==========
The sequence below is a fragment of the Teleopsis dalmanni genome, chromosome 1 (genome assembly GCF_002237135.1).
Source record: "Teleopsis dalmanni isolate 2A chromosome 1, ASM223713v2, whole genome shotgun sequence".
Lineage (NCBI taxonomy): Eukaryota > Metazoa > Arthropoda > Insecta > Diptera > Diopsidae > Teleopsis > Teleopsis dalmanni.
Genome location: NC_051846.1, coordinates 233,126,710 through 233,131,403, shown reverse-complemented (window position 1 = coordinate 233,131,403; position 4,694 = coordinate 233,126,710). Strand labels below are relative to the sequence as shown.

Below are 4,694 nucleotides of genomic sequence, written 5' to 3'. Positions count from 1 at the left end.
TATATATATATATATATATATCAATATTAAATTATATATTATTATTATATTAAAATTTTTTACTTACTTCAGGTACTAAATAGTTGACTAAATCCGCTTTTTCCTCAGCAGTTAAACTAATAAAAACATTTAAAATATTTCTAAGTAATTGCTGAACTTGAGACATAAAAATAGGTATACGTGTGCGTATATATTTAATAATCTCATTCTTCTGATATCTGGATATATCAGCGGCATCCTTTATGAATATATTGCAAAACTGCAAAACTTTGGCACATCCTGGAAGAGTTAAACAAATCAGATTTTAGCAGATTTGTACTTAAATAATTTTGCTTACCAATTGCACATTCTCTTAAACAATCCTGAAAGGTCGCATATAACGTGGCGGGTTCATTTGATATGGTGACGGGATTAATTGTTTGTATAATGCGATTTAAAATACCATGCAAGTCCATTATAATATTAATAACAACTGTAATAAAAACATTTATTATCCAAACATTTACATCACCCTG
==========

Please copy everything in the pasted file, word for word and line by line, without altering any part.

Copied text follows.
The sequence below is a fragment of the Teleopsis dalmanni genome, chromosome 1 (genome assembly GCF_002237135.1).
Source record: "Teleopsis dalmanni isolate 2A chromosome 1, ASM223713v2, whole genome shotgun sequence".
Lineage (NCBI taxonomy): Eukaryota > Metazoa > Arthropoda > Insecta > Diptera > Diopsidae > Teleopsis > Teleopsis dalmanni.
Genome location: NC_051846.1, coordinates 233,126,710 through 233,131,403, shown reverse-complemented (window position 1 = coordinate 233,131,403; position 4,694 = coordinate 233,126,710). Strand labels below are relative to the sequence as shown.

Below are 4,694 nucleotides of genomic sequence, written 5' to 3'. Positions count from 1 at the left end.
TATATATATATATATATATATCAATATTAAATTATATATTATTATTATATTAAAATTTTTTACTTACTTCAGGTACTAAATAGTTGACTAAATCCGCTTTTTCCTCAGCAGTTAAACTAATAAAAACATTTAAAATATTTCTAAGTAATTGCTGAACTTGAGACATAAAAATAGGTATACGTGTGCGTATATATTTAATAATCTCATTCTTCTGATATCTGGATATATCAGCGGCATCCTTTATGAATATATTGCAAAACTGCAAAACTTTGGCACATCCTGGAAGAGTTAAACAAATCAGATTTTAGCAGATTTGTACTTAAATAATTTTGCTTACCAATTGCACATTCTCTTAAACAATCCTGAAAGGTCGCATATAACGTGGCGGGTTCATTTGATATGGTGACGGGATTAATTGTTTGTATAATGCGATTTAAAATACCATGCAAGTCCATTATAATATTAATAACAACTGTAATAAAAACATTTATTATCCAAACATTTACATCACCCTG